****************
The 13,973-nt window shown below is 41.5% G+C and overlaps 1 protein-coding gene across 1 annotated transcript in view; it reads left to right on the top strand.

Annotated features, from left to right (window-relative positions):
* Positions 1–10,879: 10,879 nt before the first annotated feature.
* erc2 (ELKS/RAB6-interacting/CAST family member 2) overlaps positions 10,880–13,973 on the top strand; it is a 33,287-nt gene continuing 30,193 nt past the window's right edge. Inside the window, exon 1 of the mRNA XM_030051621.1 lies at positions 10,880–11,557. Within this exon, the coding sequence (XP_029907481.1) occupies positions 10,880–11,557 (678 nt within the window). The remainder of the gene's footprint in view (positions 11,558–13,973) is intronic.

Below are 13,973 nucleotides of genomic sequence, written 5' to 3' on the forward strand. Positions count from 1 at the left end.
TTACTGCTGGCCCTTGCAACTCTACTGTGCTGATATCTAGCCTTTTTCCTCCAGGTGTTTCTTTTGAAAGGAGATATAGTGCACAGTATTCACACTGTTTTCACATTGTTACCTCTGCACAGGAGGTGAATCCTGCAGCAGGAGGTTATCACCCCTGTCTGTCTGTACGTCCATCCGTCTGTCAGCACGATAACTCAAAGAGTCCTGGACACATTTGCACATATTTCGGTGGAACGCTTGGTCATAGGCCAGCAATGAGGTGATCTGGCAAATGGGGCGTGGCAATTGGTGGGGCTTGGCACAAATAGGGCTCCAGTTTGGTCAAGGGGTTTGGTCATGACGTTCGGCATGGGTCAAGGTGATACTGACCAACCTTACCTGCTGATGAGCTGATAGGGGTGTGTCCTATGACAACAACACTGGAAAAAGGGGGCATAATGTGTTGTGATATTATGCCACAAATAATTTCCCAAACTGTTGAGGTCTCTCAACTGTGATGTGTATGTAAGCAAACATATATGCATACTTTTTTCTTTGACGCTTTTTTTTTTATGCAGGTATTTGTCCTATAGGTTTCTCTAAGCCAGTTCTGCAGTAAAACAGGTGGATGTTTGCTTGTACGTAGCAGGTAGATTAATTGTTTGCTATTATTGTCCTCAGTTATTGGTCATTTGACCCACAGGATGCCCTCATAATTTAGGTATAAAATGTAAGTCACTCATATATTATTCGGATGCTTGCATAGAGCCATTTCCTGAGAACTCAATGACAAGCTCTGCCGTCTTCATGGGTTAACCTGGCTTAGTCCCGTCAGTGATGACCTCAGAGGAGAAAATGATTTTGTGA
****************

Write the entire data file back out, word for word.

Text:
The 13,973-nt window shown below is 41.5% G+C and overlaps 1 protein-coding gene across 1 annotated transcript in view; it reads left to right on the top strand.

Annotated features, from left to right (window-relative positions):
* Positions 1–10,879: 10,879 nt before the first annotated feature.
* erc2 (ELKS/RAB6-interacting/CAST family member 2) overlaps positions 10,880–13,973 on the top strand; it is a 33,287-nt gene continuing 30,193 nt past the window's right edge. Inside the window, exon 1 of the mRNA XM_030051621.1 lies at positions 10,880–11,557. Within this exon, the coding sequence (XP_029907481.1) occupies positions 10,880–11,557 (678 nt within the window). The remainder of the gene's footprint in view (positions 11,558–13,973) is intronic.

Below are 13,973 nucleotides of genomic sequence, written 5' to 3' on the forward strand. Positions count from 1 at the left end.
TTACTGCTGGCCCTTGCAACTCTACTGTGCTGATATCTAGCCTTTTTCCTCCAGGTGTTTCTTTTGAAAGGAGATATAGTGCACAGTATTCACACTGTTTTCACATTGTTACCTCTGCACAGGAGGTGAATCCTGCAGCAGGAGGTTATCACCCCTGTCTGTCTGTACGTCCATCCGTCTGTCAGCACGATAACTCAAAGAGTCCTGGACACATTTGCACATATTTCGGTGGAACGCTTGGTCATAGGCCAGCAATGAGGTGATCTGGCAAATGGGGCGTGGCAATTGGTGGGGCTTGGCACAAATAGGGCTCCAGTTTGGTCAAGGGGTTTGGTCATGACGTTCGGCATGGGTCAAGGTGATACTGACCAACCTTACCTGCTGATGAGCTGATAGGGGTGTGTCCTATGACAACAACACTGGAAAAAGGGGGCATAATGTGTTGTGATATTATGCCACAAATAATTTCCCAAACTGTTGAGGTCTCTCAACTGTGATGTGTATGTAAGCAAACATATATGCATACTTTTTTCTTTGACGCTTTTTTTTTTATGCAGGTATTTGTCCTATAGGTTTCTCTAAGCCAGTTCTGCAGTAAAACAGGTGGATGTTTGCTTGTACGTAGCAGGTAGATTAATTGTTTGCTATTATTGTCCTCAGTTATTGGTCATTTGACCCACAGGATGCCCTCATAATTTAGGTATAAAATGTAAGTCACTCATATATTATTCGGATGCTTGCATAGAGCCATTTCCTGAGAACTCAATGACAAGCTCTGCCGTCTTCATGGGTTAACCTGGCTTAGTCCCGTCAGTGATGACCTCAGAGGAGAAAATGATTTTGTGA